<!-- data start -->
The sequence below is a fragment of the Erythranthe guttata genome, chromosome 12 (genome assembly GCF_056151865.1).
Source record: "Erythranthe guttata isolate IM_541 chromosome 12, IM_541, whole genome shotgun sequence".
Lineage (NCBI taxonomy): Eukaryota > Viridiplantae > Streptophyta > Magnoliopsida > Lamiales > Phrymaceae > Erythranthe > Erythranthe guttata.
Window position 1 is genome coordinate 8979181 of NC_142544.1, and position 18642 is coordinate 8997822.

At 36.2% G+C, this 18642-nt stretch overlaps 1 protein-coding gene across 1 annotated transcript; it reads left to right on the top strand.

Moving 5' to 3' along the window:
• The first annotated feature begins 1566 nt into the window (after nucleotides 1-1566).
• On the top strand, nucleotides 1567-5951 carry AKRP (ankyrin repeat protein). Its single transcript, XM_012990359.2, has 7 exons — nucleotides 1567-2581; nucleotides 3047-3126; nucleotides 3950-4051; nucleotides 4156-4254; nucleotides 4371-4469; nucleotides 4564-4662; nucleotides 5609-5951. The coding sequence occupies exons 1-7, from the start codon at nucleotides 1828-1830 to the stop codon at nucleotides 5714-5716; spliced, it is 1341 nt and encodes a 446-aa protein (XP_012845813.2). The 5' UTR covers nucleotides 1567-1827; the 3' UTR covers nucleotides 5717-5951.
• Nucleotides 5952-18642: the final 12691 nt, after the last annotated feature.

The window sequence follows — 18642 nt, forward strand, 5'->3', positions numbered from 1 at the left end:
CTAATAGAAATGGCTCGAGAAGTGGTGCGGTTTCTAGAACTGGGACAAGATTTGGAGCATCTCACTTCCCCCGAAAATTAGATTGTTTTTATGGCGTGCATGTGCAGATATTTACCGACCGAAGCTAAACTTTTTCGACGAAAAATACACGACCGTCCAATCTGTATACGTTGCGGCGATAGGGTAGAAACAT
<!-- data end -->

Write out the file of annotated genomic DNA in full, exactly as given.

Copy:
The sequence below is a fragment of the Erythranthe guttata genome, chromosome 12 (genome assembly GCF_056151865.1).
Source record: "Erythranthe guttata isolate IM_541 chromosome 12, IM_541, whole genome shotgun sequence".
Lineage (NCBI taxonomy): Eukaryota > Viridiplantae > Streptophyta > Magnoliopsida > Lamiales > Phrymaceae > Erythranthe > Erythranthe guttata.
Window position 1 is genome coordinate 8979181 of NC_142544.1, and position 18642 is coordinate 8997822.

At 36.2% G+C, this 18642-nt stretch overlaps 1 protein-coding gene across 1 annotated transcript; it reads left to right on the top strand.

Moving 5' to 3' along the window:
• The first annotated feature begins 1566 nt into the window (after nucleotides 1-1566).
• On the top strand, nucleotides 1567-5951 carry AKRP (ankyrin repeat protein). Its single transcript, XM_012990359.2, has 7 exons — nucleotides 1567-2581; nucleotides 3047-3126; nucleotides 3950-4051; nucleotides 4156-4254; nucleotides 4371-4469; nucleotides 4564-4662; nucleotides 5609-5951. The coding sequence occupies exons 1-7, from the start codon at nucleotides 1828-1830 to the stop codon at nucleotides 5714-5716; spliced, it is 1341 nt and encodes a 446-aa protein (XP_012845813.2). The 5' UTR covers nucleotides 1567-1827; the 3' UTR covers nucleotides 5717-5951.
• Nucleotides 5952-18642: the final 12691 nt, after the last annotated feature.

The window sequence follows — 18642 nt, forward strand, 5'->3', positions numbered from 1 at the left end:
CTAATAGAAATGGCTCGAGAAGTGGTGCGGTTTCTAGAACTGGGACAAGATTTGGAGCATCTCACTTCCCCCGAAAATTAGATTGTTTTTATGGCGTGCATGTGCAGATATTTACCGACCGAAGCTAAACTTTTTCGACGAAAAATACACGACCGTCCAATCTGTATACGTTGCGGCGATAGGGTAGAAACAT